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Those early Marine Suspenders are...well, uh... :blink::P

 

Here is an M1912 (?) Cartridge Belt, made by the L.C. Chase Co. in 1918, with quite mismatching left and right halves.

Shows some age, but no use...

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The beloved Bag, Ammunition, General Purpose- this one as "transitional" as they come:

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Here is a mint 1943 USMC Machete rig and the blade is the correct model #37 Collins for the USMC contact in 1943! The original Collins paper lable this just doesn't get any better~!

 

 

 

Craig

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Abe, that's a great piece but what you actually have there is a USAAF contract machete. The AAF contract machetes will be the Collins No.37 stamped on blade, most No.37's you will find have what is referenced as a No.3 handle which is squared off on the back. The AAF contract had the No.6 handle as seen on your machete and typical with all wartime contracted 18" machetes. A green plastic scabbard is correct for your No.37. You need to find a US and dated stamped 18" machete for your USMC scabbard. That is a hard to find machete BTW.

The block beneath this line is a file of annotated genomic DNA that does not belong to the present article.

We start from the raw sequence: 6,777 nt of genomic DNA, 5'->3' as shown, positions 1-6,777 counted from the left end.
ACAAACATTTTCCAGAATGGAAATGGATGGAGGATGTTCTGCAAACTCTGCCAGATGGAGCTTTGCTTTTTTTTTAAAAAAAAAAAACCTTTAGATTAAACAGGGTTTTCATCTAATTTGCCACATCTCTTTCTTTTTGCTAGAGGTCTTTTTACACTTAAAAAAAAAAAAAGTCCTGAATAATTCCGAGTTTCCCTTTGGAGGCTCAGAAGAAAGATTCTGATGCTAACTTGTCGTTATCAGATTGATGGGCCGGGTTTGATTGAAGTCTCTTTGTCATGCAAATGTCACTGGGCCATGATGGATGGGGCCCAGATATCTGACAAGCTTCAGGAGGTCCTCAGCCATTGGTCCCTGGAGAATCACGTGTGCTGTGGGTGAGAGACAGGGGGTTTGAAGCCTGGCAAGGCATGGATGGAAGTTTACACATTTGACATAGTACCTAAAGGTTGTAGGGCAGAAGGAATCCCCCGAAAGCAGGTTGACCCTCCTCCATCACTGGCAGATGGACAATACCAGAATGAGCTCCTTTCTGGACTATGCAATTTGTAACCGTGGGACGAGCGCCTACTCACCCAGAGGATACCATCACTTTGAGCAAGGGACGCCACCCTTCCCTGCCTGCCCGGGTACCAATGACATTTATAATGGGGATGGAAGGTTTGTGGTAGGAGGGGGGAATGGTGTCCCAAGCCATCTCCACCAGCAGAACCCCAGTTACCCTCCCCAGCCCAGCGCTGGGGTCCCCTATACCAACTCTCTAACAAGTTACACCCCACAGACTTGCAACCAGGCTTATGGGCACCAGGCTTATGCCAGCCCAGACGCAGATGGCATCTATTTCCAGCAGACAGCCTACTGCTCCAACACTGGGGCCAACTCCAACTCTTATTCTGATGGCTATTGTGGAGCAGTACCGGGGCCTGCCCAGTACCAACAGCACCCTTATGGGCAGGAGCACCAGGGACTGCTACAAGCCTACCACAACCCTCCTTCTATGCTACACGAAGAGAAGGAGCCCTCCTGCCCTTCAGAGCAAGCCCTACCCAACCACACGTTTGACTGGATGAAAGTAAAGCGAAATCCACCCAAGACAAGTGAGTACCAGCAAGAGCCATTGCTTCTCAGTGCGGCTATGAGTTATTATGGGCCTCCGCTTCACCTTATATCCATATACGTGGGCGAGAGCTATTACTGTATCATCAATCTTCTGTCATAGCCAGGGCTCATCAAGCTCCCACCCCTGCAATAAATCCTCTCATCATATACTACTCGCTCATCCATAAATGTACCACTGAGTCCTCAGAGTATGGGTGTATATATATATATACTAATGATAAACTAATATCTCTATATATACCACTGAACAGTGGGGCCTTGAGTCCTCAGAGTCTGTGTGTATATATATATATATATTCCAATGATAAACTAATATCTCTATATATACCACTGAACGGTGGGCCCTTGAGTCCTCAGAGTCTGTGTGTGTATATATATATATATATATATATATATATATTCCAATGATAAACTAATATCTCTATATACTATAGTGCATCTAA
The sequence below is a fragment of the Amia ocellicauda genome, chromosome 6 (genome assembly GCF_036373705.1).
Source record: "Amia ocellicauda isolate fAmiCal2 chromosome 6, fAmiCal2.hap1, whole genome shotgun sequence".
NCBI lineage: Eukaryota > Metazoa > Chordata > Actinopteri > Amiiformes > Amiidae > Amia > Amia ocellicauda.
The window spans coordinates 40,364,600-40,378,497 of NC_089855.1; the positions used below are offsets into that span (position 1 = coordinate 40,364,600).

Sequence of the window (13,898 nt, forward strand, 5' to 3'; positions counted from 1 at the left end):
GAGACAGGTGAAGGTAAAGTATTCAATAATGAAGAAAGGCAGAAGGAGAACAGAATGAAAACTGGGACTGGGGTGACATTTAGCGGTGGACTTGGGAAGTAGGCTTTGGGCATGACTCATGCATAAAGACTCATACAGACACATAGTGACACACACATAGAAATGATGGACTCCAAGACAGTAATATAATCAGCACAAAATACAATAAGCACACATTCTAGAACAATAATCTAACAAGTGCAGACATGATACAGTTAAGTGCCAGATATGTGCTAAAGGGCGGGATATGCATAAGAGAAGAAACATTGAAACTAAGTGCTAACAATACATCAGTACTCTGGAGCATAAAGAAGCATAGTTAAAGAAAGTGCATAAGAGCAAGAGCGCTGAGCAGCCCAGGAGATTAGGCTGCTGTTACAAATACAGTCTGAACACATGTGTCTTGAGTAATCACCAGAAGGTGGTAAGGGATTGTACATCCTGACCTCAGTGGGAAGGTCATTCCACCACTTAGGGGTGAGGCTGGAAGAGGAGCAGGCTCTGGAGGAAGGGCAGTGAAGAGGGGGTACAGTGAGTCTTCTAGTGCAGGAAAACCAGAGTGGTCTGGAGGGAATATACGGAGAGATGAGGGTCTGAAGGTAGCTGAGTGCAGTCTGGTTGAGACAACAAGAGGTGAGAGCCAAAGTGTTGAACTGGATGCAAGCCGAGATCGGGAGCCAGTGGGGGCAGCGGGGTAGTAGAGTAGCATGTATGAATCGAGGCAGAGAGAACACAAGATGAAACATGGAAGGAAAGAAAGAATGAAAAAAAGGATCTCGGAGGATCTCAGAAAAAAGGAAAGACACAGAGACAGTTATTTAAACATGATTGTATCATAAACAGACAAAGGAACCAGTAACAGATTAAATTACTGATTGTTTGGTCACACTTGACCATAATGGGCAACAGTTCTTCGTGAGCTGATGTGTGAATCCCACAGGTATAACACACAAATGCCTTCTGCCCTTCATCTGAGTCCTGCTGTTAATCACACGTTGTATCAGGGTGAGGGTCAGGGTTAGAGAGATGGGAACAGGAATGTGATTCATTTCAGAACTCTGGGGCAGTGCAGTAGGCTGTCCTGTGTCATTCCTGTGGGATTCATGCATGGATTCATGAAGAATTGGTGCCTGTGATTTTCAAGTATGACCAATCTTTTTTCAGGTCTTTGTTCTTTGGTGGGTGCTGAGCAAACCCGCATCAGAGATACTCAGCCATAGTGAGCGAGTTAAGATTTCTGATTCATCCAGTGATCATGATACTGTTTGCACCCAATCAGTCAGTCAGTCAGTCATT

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I am not sure exactly how the USMC procured or requisitioned machetes but they utilized the generic stamped U.S. M-1942 18" machetes by the various manufacturers during the war however their scabbards both cloth and the late plastic were property marked USMC. I am not sure where you obtained the info about the stamped No.37 being a USMC contract but I do not believe that to be accurate.

In 1942 the USAAF adopted the bolo machete seen in the top of the attached picture for inclusion in emergency sustenance kits and contrary to popular belief they are not OSS and were procured in large quantities. In late 1943 the AAF drafted and adopted a new drawing for a machete for inclusion in sustenance kits this being the 18" N0.37 with No.6 handle and with plastic sheath superseding the bolo type.post-56-0-20852700-1408903236.jpg